The “camera shake” setting controls the shake effect that occurs when your car contacts the ball or other players or performs actions like boosting. It is also arguably the most hated setting of all Rocket League settings and might be the only one players consistently alter, and you should too.
If you only take one piece of advice from this article, please let it be to turn off your camera shake setting. It is extremely distracting and unnecessary, and turning it off will provide much more stability to your screen and make it easier to focus while you play.
Field of View
Apart from “camera shake,” “field of view” (FOV) is the most important camera setting to alter. This controls the size of your field of view or how zoomed in or out your camera is. The majority of pros will set their field of view at 110 degrees, which is the maximum amount they can zoom out. Some pros will go slightly lower, but few move out of the 108-110 degree range.
The key here is to have your field of view as large as the setting allows, so you can see as much of the field as possible. By doing this, you’ll almost always know the location of other players and the ball on the field and your location in relation to them. This makes it much easier to move and strategize than if you were zoomed in on the field and had a minimal view of your surroundings.
The distance setting goes hand-in-hand with the FOV setting. It controls how far your camera is from the back of your car. This setting is nearly as important as FOV because it also affects how much of the field you can see.
If you zoom in too much, you might have more accurate touches, but you won’t be able to see as much of the field, which will decrease your field awareness. Alternatively, if you zoom out too much, you’ll be able to see more of the field, especially with a high FOV, but your touch accuracy will suffer.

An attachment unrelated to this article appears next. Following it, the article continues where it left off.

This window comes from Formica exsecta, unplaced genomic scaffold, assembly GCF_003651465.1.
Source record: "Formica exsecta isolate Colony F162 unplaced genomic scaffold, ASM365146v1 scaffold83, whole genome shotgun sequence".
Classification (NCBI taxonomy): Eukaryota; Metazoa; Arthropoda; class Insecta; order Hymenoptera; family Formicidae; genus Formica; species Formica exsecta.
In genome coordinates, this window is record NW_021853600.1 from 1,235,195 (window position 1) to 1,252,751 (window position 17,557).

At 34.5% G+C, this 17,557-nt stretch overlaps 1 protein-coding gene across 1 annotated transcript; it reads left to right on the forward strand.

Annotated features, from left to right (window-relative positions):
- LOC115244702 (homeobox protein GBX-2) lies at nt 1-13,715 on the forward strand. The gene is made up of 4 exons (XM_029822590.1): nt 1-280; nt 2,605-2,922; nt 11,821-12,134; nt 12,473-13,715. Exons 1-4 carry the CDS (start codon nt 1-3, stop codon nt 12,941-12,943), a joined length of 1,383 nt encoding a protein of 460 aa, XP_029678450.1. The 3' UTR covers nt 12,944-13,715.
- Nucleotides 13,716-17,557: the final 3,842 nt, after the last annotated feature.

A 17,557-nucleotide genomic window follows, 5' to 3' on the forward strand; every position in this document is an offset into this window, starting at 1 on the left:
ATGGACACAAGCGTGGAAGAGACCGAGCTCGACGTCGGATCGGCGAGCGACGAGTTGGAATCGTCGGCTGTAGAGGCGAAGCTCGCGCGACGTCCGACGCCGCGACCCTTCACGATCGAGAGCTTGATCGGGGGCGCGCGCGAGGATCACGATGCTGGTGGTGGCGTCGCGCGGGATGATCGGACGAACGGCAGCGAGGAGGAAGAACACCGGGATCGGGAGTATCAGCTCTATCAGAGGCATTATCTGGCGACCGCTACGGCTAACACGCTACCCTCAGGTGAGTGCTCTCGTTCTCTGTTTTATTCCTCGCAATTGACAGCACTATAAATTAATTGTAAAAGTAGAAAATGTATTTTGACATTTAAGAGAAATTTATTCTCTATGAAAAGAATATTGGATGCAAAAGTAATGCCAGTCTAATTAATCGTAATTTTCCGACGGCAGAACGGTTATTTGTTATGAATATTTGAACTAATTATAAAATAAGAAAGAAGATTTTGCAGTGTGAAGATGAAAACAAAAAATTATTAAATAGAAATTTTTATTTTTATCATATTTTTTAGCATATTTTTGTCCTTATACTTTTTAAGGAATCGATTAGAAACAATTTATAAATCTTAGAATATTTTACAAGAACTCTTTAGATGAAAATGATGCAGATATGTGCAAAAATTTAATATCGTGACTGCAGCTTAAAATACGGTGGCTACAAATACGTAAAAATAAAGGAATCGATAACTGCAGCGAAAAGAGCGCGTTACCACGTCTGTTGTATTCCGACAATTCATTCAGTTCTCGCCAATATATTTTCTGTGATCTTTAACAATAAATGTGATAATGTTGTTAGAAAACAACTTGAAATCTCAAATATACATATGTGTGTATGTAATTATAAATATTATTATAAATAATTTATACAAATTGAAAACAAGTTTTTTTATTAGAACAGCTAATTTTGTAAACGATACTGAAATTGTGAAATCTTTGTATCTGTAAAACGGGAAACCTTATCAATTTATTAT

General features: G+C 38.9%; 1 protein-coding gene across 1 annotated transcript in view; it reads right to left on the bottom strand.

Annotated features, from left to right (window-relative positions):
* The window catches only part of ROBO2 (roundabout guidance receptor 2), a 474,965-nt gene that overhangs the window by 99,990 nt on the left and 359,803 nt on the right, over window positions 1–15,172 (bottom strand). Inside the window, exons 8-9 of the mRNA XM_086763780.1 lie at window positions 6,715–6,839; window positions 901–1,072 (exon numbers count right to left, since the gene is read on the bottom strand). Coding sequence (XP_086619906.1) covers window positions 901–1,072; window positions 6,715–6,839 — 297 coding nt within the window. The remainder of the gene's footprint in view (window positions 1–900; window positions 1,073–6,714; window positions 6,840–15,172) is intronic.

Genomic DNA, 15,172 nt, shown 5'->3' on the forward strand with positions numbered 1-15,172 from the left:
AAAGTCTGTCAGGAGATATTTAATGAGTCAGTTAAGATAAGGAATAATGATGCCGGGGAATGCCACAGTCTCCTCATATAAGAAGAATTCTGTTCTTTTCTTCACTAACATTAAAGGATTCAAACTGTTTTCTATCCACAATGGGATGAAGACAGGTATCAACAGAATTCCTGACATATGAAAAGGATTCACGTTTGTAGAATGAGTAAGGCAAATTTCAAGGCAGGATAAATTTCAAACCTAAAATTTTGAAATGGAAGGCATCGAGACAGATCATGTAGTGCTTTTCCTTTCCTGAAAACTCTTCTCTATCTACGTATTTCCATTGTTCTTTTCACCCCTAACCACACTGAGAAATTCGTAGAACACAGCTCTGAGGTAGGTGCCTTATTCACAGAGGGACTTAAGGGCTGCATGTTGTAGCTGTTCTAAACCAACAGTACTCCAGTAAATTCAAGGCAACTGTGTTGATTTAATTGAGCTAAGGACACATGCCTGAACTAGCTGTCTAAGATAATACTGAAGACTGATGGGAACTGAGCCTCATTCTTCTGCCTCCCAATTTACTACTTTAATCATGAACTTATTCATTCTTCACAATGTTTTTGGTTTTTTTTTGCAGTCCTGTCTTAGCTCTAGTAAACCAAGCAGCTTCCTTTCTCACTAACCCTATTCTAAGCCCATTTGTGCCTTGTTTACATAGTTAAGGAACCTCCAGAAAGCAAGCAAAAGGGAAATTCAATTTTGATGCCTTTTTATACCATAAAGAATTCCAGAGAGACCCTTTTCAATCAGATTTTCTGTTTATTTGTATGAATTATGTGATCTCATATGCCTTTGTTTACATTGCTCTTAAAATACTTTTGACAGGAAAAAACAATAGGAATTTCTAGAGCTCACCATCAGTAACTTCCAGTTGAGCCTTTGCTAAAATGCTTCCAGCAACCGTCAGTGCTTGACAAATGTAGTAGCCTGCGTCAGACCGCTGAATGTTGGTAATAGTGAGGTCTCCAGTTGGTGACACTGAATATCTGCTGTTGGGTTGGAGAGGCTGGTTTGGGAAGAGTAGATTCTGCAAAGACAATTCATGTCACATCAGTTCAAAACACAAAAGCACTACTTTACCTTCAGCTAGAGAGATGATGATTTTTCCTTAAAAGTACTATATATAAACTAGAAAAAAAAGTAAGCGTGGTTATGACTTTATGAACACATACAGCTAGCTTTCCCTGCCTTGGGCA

This is why most pros will set their distance at a nice in-between anywhere in the 260-290 range (270 is most common), so they can see what is happening around them but still have enough control over their car to be accurate.
The height setting controls how high your camera is positioned above your car and will affect your gameplay similarly to the distance setting. If your height is set too close to your car, you’ll have a higher touch accuracy but a decreased field awareness and vice versa for being too far off from your car. The optimal setting here is 110, but anything from 90-110 is reasonable amongst the pros.
As long as your FOV, distance, and height settings are within the ranges we’ve listed, your field awareness and accuracy will be infinitely better than if you’d stuck with the default settings.
The angle setting controls the default angle at which your camera points towards your car. This isn’t the most important or influential setting on the list, but it can help your accuracy and field awareness to not have the camera angled too far down or up. If you want to follow the pros’ example here, set your angle somewhere between -3.00 to -5.00.
The stiffness setting is one of the few in your camera settings that is really up to the player’s preference. It controls how rigidly your camera follows your car, so the lower your setting, the further the camera will trail away from or behind your car. While you have more room to choose based on your preference here, pros still recommend you stay within the 0.35-0.70 range. The most common choices within this range are 0.40 or 0.45.
This setting controls the speed at which your camera can swivel around your car when moved manually and is another setting that relies more on personal preference than anything else. The higher your setting, the quicker and more immediately your camera will move. Usually, you want to set this between 4-7, as anything below 4 might inhibit your reaction time, but above 7 is often too fast for player comfort.
The last camera setting is transition speed, which controls the speed of transitions between the ball and car camera modes. Preference-based settings we discussed previously still had a range that pros recommend, but that isn’t the case here. Pros will choose settings all along the scale for this one. Some prefer a lower setting for slower transitions, while others will max it out at 2 for immediate transitions. It all depends on what you like and can use effectively during a game.